With BBQ and smoked meat, it’s often been stated incorrectly that cutting off excess fat makes the meal less delicious. It’s easy to forget that there’s plenty of fat stored within the meat itself to keep it juicy and plump during the cooking process. You can also use some tricks to enhance the natural flavors too.

Here are a few cooking tips to keep the calories lower while not sacrificing flavor.

Naturally Leaner Cuts of Meat

When it comes to choosing cuts of meat that reduce the amount of white-colored fat sizzling on the bars of the grill, leaner is better. Cutting down on the saturated fat you consume makes a difference in the fight against a variety of types of cancer and makes it easier to stay trim without constantly being on a diet too.

During times when you’re shopping for meat to use for a BBQ or to smoke using an electric smoker (check out the best smoker models at electricsmokercenter.com) select naturally leaner cuts to stay healthy. Even after you’ve done that, look over the meat to see if there are excess strips of fat to cut away before cooking them.

Load Up on the Veggies

Just like with any great kebab skewer that’s improved by mixing different cubes of meat with slices of onion, sun-dried tomatoes, and other colorful additions, the same can be said for other meat dishes too. Adding juicy vegetables that have been charred over the charcoal or given a richer taste through the oven smoking process infuses the tender skin of these delicate vegetables with a hint of something extra special. Whether that’s the electric smoker or BBQ influenced flavor, vegetables that have been quickly cooked in this way don’t lack for color or taste.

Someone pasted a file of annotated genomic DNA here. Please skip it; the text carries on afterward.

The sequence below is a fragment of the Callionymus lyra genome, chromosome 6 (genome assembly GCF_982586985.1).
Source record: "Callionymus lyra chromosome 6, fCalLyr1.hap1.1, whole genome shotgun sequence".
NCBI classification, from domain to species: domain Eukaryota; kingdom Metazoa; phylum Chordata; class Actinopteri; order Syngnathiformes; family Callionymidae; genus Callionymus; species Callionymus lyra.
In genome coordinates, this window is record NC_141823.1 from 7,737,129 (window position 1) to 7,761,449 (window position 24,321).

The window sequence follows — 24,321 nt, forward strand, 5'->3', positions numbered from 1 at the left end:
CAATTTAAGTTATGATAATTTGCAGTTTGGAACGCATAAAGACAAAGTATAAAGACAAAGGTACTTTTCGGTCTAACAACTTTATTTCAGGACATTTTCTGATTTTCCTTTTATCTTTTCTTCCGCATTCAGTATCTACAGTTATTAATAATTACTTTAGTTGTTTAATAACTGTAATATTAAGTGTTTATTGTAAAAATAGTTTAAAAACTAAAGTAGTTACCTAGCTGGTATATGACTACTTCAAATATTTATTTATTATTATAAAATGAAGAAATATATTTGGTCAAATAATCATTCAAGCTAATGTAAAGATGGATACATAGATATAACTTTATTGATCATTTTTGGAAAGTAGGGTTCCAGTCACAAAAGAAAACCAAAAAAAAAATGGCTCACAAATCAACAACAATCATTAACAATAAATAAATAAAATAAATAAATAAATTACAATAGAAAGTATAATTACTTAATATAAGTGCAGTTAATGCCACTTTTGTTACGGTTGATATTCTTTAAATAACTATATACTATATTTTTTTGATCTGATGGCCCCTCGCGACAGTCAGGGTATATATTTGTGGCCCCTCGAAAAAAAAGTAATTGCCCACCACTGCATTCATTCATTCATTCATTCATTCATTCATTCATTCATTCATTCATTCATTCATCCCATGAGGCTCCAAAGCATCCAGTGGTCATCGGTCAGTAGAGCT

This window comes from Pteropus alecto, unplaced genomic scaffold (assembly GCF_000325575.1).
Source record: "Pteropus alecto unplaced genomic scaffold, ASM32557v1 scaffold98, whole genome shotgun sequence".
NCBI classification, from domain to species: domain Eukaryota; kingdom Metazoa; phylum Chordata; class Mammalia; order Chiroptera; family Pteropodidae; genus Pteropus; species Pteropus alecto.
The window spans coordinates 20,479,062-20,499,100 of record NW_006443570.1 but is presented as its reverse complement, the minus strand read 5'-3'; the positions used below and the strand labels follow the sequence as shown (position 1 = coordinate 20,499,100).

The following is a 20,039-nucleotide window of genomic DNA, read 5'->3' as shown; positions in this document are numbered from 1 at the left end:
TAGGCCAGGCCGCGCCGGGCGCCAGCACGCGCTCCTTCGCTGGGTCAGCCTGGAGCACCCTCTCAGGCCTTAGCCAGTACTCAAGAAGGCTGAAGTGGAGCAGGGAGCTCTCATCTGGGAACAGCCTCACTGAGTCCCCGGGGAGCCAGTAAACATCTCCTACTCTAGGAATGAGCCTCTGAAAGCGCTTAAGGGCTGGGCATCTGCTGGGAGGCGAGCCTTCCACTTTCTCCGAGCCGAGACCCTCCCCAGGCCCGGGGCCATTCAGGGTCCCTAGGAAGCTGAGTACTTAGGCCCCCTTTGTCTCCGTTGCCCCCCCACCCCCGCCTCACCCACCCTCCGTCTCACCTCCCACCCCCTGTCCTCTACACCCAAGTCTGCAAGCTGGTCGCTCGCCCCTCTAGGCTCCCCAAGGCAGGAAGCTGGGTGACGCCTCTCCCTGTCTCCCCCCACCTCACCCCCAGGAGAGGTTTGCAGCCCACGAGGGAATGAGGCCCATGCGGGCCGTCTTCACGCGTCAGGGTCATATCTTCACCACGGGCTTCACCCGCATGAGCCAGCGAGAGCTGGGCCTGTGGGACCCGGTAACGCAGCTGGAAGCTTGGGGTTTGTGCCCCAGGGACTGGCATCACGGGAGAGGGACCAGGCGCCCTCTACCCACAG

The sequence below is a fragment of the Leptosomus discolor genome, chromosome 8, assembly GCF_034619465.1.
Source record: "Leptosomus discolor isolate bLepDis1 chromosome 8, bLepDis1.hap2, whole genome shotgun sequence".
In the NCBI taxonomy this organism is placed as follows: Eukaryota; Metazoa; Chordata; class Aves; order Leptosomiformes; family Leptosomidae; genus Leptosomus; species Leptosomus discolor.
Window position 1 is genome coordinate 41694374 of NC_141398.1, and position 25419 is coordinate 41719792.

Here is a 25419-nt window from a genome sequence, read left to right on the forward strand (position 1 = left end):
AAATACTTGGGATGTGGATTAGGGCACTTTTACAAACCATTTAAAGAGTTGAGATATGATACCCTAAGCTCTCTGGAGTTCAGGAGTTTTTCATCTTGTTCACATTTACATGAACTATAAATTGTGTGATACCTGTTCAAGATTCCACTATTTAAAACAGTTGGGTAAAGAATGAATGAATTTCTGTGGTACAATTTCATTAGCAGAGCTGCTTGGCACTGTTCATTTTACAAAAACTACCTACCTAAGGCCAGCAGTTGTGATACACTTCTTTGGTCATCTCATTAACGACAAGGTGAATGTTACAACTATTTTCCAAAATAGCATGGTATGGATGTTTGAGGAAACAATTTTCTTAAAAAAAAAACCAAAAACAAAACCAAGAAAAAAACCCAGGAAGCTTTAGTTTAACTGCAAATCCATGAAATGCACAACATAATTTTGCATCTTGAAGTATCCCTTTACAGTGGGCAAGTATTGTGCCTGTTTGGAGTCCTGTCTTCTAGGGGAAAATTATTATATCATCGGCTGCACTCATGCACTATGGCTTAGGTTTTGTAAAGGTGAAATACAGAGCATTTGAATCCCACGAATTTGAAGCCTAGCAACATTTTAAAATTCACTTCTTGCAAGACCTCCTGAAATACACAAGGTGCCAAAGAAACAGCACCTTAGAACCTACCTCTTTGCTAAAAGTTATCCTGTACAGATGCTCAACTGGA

Miso or Honey Glazed Salmon

To mix up the enjoyment of a meat feast, using a plank of wood over the grill, place a slice of open salmon on top of it. Consider using a honey glaze, a mix of miso and honey as an exotic marinade, or going simpler with just peppercorns and some herbs to add more flavor to the fish while it’s cooking. Use the grill to give the fish surface a hot flame for a few minutes to seal in the sauce. Once this has been done, use the plank of wood to let the salmon cook through away from the direct flame for up to 25 minutes.  

Don’t Forget the Salad

For dishes that are primarily meat-based and have few vegetables to speak of, prepare a separate salad to compliment the dish. There are many different directions to go with a salad. A salad doesn’t have to mean boring lettuce and nothing inspiring! Just be careful not to overdo it with the dressing, as not everyone enjoys a strong vinaigrette with their crunchy side dish.

Adding herbs, perhaps a dash of spice here and there, and coupled with some interesting sauces adds considerably to lean cuts of meat. Either including extra vegetables in each dish or preparing a separate salad makes the plate colorful and the meal better balanced too.